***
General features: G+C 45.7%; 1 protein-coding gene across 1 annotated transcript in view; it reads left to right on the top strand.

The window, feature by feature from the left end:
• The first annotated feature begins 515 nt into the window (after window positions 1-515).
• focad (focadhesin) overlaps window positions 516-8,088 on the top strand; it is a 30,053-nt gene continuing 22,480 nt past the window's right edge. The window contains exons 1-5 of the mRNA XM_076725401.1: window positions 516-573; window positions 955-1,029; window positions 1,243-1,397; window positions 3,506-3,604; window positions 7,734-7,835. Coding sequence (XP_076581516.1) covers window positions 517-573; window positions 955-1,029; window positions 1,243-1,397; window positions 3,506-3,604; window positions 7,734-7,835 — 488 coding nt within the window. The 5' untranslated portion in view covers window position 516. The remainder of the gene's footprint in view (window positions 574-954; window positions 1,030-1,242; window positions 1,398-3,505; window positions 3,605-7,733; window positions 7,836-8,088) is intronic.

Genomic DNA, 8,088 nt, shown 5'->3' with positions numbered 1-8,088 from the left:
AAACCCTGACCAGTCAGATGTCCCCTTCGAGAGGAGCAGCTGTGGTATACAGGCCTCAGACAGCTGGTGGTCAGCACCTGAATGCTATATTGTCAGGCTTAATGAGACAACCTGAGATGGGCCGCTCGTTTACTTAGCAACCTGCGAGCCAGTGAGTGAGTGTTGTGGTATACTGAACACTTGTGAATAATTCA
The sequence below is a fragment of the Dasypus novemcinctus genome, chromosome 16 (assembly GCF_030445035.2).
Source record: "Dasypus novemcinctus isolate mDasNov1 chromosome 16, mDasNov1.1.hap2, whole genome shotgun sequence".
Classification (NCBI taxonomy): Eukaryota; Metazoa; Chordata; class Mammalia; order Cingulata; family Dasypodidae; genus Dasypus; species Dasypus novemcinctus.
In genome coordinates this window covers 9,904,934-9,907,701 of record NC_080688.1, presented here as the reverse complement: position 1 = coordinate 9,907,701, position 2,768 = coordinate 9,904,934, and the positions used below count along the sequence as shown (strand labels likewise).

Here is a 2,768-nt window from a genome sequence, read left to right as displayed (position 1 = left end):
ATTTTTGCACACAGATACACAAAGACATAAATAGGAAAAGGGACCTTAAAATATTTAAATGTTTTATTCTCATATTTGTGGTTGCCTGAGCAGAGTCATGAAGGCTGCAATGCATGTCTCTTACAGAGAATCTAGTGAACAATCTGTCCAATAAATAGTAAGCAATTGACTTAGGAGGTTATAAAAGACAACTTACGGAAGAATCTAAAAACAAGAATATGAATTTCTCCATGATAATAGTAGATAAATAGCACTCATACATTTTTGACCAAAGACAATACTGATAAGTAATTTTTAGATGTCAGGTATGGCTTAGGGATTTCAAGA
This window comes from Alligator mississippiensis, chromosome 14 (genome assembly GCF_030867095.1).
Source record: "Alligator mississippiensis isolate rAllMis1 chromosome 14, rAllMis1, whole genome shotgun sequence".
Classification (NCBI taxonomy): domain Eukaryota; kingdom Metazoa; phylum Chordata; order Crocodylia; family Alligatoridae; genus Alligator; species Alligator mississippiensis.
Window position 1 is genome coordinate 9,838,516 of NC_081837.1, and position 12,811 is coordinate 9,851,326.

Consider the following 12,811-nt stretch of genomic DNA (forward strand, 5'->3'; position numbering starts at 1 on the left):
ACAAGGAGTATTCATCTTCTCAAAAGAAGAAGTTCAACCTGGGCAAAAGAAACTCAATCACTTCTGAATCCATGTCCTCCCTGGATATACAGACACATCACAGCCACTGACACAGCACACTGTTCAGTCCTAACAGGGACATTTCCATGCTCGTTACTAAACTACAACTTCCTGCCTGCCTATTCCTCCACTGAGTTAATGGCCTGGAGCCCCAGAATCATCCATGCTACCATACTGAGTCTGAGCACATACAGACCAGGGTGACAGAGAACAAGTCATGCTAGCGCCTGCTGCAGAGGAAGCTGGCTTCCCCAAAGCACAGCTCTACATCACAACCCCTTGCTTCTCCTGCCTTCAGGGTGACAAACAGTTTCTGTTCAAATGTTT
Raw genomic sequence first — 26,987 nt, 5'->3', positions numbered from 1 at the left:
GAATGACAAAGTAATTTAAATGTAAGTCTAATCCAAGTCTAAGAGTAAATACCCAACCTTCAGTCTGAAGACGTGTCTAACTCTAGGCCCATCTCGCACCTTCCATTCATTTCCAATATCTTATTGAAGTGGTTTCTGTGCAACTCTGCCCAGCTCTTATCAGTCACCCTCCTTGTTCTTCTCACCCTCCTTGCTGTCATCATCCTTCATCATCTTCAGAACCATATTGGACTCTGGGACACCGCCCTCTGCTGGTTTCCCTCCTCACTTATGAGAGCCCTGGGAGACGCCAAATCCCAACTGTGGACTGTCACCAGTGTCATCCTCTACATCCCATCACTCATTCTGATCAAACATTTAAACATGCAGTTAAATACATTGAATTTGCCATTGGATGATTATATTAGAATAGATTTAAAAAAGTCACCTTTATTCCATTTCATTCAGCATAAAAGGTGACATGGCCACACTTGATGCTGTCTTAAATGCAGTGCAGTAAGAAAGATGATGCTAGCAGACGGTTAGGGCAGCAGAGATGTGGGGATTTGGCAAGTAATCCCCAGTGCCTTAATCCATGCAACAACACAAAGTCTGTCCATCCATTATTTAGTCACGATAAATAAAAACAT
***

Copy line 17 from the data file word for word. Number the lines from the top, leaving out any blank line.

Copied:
Consider the following 12,811-nt stretch of genomic DNA (forward strand, 5'->3'; position numbering starts at 1 on the left):